A personalized approach to accountability should not give some providers a pass on performance in the name of fostering innovation. At our event on last week, Lindsay Jones of the National Center for Learning Disabilities underscored the urgency of this question, asking how we can ensure that schools meet a standard of excellence for students with special needs at a time when our nation can ill afford to squander their talents. Here NCLB got something important right: It held schools accountable for the performance of key subgroups within their student populations—including students with disabilities and non-native English speakers. Sandy Kress and other accountability hawks are right to worry about the present retreat from these requirements. In another essay in our twenty-fifth anniversary collection, we argue that American education must focus on creating high expectations for every student, rather than simply measuring the aggregate performance of all pupils. That would increase the accountability demands on schools because they could no longer hide struggling individuals behind average performance improvements.
Still, these ideals are easier to articulate than to enshrine in policy. As Caleb Offley, a senior advisor with the Walton Family Foundation, observed, Hill's paper poses more questions (nineteen) than it answers. That's an indication of where our debate currently stands. And it reflects the considerations that school system leaders grapple with constantly. Under what circumstances does it make sense to close a struggling school or try to shore it up? Are accountability-related fears that stifle innovation well founded, or can talented, focused school leaders help overcome them? How should accountability systems gauge the broader set of skills, including what Andreas Schleicher described as one’s “compass—the ability to define one’s way,” that we believe our students will need in the future, without diluting the expectations they set around core academic skills like literacy and numeracy?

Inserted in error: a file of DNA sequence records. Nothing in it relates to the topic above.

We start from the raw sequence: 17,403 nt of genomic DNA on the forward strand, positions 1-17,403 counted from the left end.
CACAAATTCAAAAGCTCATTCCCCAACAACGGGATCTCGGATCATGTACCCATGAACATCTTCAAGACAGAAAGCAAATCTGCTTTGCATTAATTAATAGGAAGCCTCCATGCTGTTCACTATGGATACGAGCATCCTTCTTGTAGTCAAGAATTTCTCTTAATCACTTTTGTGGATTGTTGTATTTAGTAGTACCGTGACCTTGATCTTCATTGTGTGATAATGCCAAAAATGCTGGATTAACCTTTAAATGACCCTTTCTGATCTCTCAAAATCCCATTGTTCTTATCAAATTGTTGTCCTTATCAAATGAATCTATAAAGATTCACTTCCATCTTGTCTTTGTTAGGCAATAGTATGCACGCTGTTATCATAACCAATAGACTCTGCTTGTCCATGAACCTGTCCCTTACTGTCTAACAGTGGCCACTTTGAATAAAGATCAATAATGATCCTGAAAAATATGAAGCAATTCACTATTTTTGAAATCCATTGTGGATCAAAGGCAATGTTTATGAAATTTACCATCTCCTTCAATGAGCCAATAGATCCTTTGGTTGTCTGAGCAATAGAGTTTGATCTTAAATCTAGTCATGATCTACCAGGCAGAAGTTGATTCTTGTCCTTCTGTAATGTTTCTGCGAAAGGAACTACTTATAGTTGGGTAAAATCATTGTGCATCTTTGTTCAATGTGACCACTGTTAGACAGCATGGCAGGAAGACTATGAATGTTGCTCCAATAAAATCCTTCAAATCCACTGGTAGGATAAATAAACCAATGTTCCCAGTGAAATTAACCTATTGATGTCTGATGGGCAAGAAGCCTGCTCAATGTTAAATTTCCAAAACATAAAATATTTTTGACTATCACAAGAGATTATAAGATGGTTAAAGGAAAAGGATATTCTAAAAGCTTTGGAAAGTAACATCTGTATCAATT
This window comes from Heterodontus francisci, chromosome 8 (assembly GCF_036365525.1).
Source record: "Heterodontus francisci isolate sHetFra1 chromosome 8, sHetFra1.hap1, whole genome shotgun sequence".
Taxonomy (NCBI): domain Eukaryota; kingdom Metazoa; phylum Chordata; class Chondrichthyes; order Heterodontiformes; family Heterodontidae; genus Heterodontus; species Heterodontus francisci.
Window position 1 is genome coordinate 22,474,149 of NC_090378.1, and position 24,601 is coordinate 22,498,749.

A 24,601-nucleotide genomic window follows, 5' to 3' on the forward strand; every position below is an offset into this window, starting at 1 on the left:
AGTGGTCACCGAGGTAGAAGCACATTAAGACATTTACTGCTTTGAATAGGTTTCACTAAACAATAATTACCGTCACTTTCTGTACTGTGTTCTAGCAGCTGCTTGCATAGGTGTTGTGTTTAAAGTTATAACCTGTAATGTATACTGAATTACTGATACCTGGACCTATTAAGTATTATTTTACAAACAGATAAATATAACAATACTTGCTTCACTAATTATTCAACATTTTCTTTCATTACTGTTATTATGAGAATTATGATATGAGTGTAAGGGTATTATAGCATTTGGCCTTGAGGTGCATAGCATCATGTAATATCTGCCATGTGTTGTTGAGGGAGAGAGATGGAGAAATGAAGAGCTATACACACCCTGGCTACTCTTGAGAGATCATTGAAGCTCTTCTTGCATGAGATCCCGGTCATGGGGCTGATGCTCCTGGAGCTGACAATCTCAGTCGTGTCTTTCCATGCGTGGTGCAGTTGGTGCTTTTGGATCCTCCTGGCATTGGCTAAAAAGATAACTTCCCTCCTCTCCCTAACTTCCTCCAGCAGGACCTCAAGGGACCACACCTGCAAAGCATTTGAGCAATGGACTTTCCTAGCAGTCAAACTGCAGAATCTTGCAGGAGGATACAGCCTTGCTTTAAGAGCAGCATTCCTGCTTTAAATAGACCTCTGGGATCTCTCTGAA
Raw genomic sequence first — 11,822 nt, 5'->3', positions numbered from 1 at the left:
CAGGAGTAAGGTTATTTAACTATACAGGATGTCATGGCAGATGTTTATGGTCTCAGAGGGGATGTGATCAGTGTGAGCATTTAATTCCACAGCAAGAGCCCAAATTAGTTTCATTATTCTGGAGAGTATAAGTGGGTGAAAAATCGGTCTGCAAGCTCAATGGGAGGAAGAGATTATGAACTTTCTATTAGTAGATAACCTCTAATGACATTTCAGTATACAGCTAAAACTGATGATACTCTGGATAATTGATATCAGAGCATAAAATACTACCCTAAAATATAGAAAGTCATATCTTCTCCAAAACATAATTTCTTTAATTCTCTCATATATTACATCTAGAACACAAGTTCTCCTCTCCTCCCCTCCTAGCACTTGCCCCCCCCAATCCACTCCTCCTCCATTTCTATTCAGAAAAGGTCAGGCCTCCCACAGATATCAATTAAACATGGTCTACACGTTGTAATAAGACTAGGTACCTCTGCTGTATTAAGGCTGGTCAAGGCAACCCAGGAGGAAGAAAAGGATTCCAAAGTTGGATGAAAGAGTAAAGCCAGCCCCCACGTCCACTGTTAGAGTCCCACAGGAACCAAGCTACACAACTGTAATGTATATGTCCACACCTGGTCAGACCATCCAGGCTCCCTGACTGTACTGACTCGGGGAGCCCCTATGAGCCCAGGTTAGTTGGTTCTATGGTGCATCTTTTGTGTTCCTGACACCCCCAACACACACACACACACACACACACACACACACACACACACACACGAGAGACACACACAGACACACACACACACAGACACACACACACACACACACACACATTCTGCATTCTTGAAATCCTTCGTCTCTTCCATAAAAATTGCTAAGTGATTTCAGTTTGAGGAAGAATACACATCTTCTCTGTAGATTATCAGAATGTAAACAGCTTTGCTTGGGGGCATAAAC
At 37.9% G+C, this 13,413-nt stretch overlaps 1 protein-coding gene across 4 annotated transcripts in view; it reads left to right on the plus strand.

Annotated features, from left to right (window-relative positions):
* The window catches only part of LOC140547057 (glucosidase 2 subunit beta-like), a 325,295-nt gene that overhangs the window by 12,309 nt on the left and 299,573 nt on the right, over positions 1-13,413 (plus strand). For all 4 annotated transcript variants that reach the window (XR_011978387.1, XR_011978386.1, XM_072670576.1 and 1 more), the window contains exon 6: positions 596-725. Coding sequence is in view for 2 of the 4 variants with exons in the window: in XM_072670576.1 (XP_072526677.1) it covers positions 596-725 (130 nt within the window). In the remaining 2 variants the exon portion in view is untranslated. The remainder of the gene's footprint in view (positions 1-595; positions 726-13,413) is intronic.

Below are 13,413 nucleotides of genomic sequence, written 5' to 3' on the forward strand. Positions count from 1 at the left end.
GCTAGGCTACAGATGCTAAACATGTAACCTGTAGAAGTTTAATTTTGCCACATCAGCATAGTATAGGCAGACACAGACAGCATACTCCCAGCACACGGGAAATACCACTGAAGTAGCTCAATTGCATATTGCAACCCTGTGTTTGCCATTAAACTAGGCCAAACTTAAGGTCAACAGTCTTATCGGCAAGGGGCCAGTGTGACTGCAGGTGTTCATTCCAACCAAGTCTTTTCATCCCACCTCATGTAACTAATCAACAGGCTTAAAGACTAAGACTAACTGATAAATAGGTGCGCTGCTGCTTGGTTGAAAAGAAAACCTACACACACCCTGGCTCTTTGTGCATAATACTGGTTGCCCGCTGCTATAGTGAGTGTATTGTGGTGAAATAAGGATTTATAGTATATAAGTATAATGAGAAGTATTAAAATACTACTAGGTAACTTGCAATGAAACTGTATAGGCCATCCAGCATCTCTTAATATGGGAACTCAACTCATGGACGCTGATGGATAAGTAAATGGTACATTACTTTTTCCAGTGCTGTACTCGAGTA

What exactly do we want to happen when students aren’t achieving basic competencies? Imagine a ninth grader who shows up in high school reading at a third-grade level. Should the high school be held accountable for that student's lack of proficiency? What level of growth should we demand as the school begins the painstaking work of building that student's vocabulary, background knowledge, and confidence? How can we create early-warning systems to ensure that these kinds of learning gaps get diagnosed and addressed long before that student arrives at high school unable to read?
These are hard questions. The right answers may depend on the needs of individual students, the professional judgment of those who educate them, and the local context in which they operate. As Gisèle Huff of the Jaquelin Hume Foundation observed during one of our discussions, a key foundation for any accountability system is trust. None of that is reason to eradicate tests and testing; what it does is underscore the importance of testing done right. Educators need confidence that tests, standards, and the performance expectations by which teachers are judged will remain constant, year over year. Policymakers need—and will be responsible for helping build—that confidence. Parents need clear, stable metric by which to know whether their children are making progress and to help them select schools where there children will thrive, as well as confidence that they will have recourse if their kids aren’t meeting their learning goals. And the accountability systems that are informed—in part—by testing need to be trustworthy, too.
At CRPE, we are committed to creating a forum where thoughtful people can grapple with these questions, in all of their complexity, without losing sight of the fact that our public education system must work urgently to prepare every child for the future. Falling back into reform camps and either-or thinking are sure paths to continued stasis. Instead, students need us to come together to create new opportunities for upward mobility, career readiness, and ways to realize untapped potential.
Robin Lake is the director of the Center on Reinventing Public Education at the University of Washington Bothell.